GF – how do you feel the reception to the new book has been? How was it knowing the book would be coming out to a larger readership than the first?
EM – It was fine when I got to the point of publication, but when I was still finishing the book – I still had three and a half more years working on it after A Girl is a Half-Formed Thing was published – that was harder. I didn’t sell it for a long time because I knew it had already taken me six years at that point, and I didn’t know how long it was going to take to finish it. I didn’t want a deadline; I didn’t want anyone breathing down my neck, and so it was only the year before that I sold it.
GF – you’d already started it when Girl was published?
I’d been working on The Lesser Bohemians for six years by the time Girl came out.
GF – so was it difficult after all the praise that Girl received for being so new and original? Did you feel a pressure not to write something that would be perceived as being more of the same?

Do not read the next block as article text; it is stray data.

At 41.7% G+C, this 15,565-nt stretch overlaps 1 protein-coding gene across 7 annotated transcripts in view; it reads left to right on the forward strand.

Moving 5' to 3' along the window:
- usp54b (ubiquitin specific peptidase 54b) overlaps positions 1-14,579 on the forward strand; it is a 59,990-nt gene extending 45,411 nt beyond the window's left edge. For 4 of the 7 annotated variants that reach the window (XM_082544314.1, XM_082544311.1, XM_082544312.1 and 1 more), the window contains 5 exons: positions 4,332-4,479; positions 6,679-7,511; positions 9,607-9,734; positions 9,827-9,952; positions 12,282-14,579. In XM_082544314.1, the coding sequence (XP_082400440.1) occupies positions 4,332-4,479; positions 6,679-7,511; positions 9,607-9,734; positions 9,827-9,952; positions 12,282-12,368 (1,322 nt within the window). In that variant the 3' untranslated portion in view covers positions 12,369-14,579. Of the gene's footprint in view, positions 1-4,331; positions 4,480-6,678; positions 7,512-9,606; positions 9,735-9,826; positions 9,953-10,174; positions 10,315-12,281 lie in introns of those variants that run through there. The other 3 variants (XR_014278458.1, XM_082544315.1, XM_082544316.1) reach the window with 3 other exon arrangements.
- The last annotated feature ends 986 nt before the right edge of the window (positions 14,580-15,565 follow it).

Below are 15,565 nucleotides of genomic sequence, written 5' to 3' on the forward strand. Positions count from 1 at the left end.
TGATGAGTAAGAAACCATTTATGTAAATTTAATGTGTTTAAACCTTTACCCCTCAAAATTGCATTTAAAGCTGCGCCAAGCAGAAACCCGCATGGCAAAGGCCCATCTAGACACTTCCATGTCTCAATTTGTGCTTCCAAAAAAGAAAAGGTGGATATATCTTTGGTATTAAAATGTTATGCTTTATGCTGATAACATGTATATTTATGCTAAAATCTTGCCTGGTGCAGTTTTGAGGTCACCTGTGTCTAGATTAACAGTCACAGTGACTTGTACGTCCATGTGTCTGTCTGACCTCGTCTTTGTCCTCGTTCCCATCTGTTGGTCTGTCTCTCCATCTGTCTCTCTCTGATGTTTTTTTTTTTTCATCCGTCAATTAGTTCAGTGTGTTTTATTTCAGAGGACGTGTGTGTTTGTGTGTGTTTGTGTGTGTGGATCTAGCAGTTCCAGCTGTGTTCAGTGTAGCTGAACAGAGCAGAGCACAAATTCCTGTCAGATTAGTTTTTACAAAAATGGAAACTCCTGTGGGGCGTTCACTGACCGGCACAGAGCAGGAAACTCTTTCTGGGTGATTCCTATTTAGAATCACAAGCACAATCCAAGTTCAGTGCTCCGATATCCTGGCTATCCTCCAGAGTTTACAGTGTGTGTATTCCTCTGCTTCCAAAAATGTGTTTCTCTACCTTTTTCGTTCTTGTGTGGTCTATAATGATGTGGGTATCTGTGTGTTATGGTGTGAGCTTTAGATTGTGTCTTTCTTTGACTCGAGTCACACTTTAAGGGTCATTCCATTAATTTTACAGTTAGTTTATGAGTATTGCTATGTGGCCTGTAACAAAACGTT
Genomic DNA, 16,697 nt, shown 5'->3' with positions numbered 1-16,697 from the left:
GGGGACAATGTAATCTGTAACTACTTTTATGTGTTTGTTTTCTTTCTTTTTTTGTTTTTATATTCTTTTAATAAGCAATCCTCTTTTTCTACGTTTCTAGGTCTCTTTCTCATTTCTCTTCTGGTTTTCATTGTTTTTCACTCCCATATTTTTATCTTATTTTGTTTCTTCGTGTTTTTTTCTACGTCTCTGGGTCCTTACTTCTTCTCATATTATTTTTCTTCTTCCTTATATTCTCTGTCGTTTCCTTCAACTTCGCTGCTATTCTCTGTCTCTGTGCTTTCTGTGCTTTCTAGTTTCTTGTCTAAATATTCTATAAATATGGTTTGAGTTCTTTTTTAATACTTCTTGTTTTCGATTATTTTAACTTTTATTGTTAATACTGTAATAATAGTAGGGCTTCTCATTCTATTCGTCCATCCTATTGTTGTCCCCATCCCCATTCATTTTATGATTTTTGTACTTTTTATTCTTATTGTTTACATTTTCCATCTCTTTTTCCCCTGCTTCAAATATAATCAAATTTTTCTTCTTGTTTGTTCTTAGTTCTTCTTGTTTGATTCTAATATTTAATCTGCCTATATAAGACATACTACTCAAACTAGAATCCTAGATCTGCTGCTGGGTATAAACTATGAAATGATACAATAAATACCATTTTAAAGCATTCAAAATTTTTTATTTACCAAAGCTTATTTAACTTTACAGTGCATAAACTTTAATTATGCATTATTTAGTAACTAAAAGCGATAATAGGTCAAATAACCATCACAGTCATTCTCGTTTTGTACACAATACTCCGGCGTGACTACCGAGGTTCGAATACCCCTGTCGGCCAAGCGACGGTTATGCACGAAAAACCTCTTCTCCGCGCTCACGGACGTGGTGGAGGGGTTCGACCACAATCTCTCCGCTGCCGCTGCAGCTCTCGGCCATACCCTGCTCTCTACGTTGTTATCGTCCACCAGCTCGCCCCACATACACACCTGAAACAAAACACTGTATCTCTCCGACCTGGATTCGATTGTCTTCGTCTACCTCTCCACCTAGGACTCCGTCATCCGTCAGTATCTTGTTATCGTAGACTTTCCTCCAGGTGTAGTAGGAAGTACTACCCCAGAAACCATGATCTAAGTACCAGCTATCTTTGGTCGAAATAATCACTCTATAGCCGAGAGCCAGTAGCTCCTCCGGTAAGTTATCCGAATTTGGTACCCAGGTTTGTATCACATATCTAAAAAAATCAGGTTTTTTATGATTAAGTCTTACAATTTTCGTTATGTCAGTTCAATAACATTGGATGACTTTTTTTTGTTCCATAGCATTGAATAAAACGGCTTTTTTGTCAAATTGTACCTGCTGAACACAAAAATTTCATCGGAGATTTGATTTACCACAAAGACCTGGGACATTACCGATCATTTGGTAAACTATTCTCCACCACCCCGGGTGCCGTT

EM – Yes, definitely. I had a moment where I got the fear a bit, but it was difficult before Girl was published too. It was hard working on The Lesser Bohemians those six years before publication, not knowing if that would just go in the drawer like Girl had done. So I spent three years trying to keep the weight of the failure off it, and then three years trying to keep the weight of the success off it while I was trying to finish it. When I started it I hadn’t written for three years after finishing Girl. I had to decide whether I was a writer or not - even if that meant I couldn’t be published and would be a failed writer - if I was still a writer. And I decided I was, so I kept writing. And in a way that was the same as dealing with the success, thinking, I know what I’m doing, I’ve spent six years writing this book - all the reviews saying she can never write another book, they’re already wrong. I knew the only way to survive the pressure of that expectation was to write exactly how I wanted to write.